Copy 1 the tree focused on:
http://farm9.staticflickr.com/8169/8072365901_81ceecc4f5_o.jpg
Copy 2 the tree focused on:
http://farm9.staticflickr.com/8030/8072366285_713a1a5617_o.jpg

(so you can see both frames were focused on the trunk, actually picked best of half a dozen focusing attempts on the tree trunk, focused 10xs liveview; copy 2 is just a trace better for micro-contrast)

So focus was placed at the exact same spot for both shots and yet looking at a 100% corner crop form both you see:

Copy 1:
http://farm9.staticflickr.com/8316/8072366167_b7700753c4_o.jpg

Copy 2:
http://farm9.staticflickr.com/8042/8072360518_dfb515b995_o.jpg

So despite copy 2 being a hair crisper in the center copy 1 has much better corner performance....

or does it.... because if I specifically focus at something in the corner instead, 200% crops:

Copy 1:
http://farm9.staticflickr.com/8318/8072361140_6f593920c4_o.jpg
Copy 2:
http://farm9.staticflickr.com/8309/8072366619_76b4c9cf6f_o.jpg

and now copy 1 seems to have worse corner performance.

So it seems like the two copies must have different field curvature or something and must be placing things other than the subject that is focused on at different places within the DOF?

So you can have one copy looking better in most corners if you focus directly at the object in the corner and yet have worse corners if you focus somewhere else in the scene so it seems, as I said, that copy to copy variation can alter the field curvature characteristics.

It will be interesting to see which field curvature the 24 1.4 II tracks, more like copy 1 or more like copy 2.

Anyway enough of this nonsense for now, back to editing proper photos and other doing other things.



Oct 09, 2012 at 11:25 PM
RCicala
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p.1 #15 · p.1 #15 · L lens copy variation oddities (very odd stuff)


OK, now I get it. I think Copy 2 is slightly decentered, probably a slight tilt adjustment needed. If you focus on the corner with that lens, it then puts the rest of the lens out of focus a bit.

If I'm following everything accurately, which I'm very possibly not.

You wouldn't happen to have a Seimen's star chart handy (only a geek like me would even ask)? That might demonstrate the decentered lens for you. I'll bet you'd see a slight flare towards 2 o'clock or 7 o'clock.

http://www.lensrentals.com/blog/2012/05/testing-for-a-decentered-lens-an-old-technique-gets-a-makeover



Oct 09, 2012 at 11:41 PM
skibum5
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p.1 #16 · p.1 #16 · L lens copy variation oddities (very odd stuff)


RCicala wrote:
OK, now I get it. I think Copy 2 is slightly decentered, probably a slight tilt adjustment needed. If you focus on the corner with that lens, it then puts the rest of the lens out of focus a bit.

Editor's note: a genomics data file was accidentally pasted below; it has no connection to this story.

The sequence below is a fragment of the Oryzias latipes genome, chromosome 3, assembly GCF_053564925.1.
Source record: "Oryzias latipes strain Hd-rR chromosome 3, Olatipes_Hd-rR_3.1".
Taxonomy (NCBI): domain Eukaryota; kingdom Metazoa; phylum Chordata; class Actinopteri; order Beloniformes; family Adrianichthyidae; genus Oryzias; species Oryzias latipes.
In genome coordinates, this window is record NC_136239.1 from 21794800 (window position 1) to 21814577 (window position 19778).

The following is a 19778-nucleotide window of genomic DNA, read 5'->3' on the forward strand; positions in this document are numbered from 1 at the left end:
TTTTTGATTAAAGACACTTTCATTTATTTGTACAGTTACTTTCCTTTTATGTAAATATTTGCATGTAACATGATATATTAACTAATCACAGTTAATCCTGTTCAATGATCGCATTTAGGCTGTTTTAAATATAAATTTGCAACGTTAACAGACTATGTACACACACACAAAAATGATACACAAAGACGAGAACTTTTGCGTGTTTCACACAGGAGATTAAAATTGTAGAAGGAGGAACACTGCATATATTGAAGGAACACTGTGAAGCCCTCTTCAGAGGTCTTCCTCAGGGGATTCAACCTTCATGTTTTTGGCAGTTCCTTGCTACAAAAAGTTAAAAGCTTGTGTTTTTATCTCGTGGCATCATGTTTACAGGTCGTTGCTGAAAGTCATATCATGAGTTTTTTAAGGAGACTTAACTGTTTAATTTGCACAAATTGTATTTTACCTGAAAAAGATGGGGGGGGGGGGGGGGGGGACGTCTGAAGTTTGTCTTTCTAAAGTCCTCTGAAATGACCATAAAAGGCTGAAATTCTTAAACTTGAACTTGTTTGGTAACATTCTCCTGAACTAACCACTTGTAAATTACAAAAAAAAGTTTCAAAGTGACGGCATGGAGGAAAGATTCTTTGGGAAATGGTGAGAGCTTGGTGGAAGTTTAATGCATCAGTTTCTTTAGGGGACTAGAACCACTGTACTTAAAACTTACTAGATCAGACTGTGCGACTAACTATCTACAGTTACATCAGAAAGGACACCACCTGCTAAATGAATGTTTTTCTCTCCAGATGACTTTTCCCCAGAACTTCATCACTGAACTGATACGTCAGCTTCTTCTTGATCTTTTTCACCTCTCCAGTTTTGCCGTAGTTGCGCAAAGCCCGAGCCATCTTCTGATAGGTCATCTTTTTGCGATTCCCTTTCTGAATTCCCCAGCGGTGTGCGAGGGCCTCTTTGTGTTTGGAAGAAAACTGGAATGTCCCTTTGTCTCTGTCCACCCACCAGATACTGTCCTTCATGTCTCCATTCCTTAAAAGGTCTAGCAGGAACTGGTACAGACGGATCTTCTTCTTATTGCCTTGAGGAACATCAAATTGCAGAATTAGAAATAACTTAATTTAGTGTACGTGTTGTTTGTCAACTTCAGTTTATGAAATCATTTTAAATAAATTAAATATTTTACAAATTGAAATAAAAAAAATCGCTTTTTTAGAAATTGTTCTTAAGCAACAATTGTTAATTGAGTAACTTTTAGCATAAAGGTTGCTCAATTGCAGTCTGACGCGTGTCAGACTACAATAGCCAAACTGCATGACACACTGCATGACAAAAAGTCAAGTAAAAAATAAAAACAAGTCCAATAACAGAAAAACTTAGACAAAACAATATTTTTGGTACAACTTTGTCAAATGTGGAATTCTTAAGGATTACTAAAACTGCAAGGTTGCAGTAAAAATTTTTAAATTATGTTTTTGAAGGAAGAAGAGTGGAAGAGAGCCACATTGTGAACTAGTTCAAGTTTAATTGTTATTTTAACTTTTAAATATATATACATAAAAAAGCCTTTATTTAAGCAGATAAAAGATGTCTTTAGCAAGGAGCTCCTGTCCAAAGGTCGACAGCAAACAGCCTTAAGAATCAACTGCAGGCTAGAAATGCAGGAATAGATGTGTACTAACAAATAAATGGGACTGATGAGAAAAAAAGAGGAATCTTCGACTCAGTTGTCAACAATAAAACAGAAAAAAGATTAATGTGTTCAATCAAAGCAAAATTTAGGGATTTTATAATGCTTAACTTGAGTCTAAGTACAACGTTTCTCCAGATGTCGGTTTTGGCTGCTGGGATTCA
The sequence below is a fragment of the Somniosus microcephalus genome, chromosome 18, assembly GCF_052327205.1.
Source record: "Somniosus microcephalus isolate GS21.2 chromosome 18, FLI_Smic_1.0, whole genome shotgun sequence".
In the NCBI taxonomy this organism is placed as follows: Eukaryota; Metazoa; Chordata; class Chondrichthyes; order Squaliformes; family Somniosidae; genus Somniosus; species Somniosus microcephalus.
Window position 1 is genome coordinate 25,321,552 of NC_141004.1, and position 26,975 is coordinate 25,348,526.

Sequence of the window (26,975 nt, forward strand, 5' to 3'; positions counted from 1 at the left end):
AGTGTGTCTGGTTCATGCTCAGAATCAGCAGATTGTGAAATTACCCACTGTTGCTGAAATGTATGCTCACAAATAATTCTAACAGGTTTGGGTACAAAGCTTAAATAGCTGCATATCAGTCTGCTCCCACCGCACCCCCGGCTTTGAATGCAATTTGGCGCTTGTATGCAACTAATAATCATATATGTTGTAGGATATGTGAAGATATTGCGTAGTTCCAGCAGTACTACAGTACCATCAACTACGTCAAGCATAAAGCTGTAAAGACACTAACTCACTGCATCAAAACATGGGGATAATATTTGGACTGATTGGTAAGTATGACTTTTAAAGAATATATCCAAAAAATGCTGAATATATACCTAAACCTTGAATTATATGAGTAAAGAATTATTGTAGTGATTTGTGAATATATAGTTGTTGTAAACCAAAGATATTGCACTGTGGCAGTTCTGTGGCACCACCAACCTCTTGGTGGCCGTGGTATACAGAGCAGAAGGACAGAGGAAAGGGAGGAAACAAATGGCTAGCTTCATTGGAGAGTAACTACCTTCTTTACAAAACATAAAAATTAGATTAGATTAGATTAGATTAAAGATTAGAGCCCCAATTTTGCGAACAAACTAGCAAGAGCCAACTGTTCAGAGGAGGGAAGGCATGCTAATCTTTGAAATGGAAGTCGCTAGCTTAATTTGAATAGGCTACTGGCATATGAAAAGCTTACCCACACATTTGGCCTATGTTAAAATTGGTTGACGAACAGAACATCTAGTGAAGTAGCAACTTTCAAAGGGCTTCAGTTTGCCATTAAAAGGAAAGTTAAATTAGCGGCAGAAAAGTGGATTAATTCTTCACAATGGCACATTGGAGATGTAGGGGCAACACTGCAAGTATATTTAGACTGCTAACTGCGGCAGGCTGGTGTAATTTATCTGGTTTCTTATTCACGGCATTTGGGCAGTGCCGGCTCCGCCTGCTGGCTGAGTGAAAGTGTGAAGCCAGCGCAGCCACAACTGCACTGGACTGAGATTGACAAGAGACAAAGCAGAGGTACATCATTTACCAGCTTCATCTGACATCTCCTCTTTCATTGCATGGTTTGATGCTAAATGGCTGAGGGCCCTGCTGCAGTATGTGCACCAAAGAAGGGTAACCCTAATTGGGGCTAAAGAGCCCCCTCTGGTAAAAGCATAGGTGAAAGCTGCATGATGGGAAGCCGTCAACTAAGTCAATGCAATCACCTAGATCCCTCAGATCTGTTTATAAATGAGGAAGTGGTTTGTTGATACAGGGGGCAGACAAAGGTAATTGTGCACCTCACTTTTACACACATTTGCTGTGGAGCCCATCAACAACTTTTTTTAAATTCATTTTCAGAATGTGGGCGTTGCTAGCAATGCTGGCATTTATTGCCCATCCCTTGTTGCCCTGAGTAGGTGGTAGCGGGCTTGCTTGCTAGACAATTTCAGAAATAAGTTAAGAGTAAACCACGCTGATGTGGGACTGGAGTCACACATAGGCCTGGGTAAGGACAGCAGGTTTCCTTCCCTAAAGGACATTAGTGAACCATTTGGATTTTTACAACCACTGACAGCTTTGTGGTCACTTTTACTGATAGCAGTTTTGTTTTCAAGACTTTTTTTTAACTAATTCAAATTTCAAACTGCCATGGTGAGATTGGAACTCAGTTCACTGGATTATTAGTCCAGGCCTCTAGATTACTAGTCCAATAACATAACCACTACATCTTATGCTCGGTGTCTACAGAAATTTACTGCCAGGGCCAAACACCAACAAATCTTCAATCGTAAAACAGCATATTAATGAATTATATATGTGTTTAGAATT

If I'm following everything accurately, which I'm very possibly not.

You wouldn't happen to have a Seimen's star chart handy (only a geek like me would even ask)? That might demonstrate the decentered lens for you. I'll bet you'd see a slight flare towards 2 o'clock or 7 o'clock.

http://www.lensrentals.com/blog/2012/05/testing-for-a-decentered-lens-an-old-technique-gets-a-makeover


Not sure if I have that chart, maybe one of my charts has that as part of it.

In the above test I had actually focused both in the center and then noticed that trees and stuff away from the main target seemed to fall into different parts of the DOF between the two copies, in this case, the branch in the upper right fell more out of the DOF with copy 2 than with copy 1 (it's not that copy 2 is not capable of being sharp there, since focused up there it does as well as the other copy certainly, so it seems that either copy 2 is warping it out of the DOF that it should be within or copy 1 is warping it into the DOF when it should be out of it).

It's seems perhaps like the left side of copy 2 has the DOF closer to the front, especially the upper left quadrant, and on the right side it has the DOF farther back relative to the other copy (the scenes are so complex that I'm not 100% sure which one has it correct.... if either ). I need to check it out more.

Someone else here has been posting that they think they might have DOF closer on the right side (opposite of my copy 2).

Whatever the case, the two do seem to place the DOF differently within a scene.

If it was tilted, I wonder if they'd muck it up or if fixing the tilt would do something and make the superior center f/2.8 performance it has go away or, assuming copy 1 had the DOF arrangement correct, that copy 1 would be turned into an uber copy?


Edited on Oct 10, 2012 at 01:27 AM · View previous versions



Oct 10, 2012 at 01:17 AM
snapsy
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p.1 #17 · p.1 #17 · L lens copy variation oddities (very odd stuff)


I would verify that the lens apertures are calibrated. If not then one lens will have more DOF than the other. Did you notice any exposure differences?


Oct 10, 2012 at 01:26 AM
bbasiaga
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p.1 #18 · p.1 #18 · L lens copy variation oddities (very odd stuff)


Was the wind rustling the trees in one more than the others?

-Brian



Oct 10, 2012 at 02:43 AM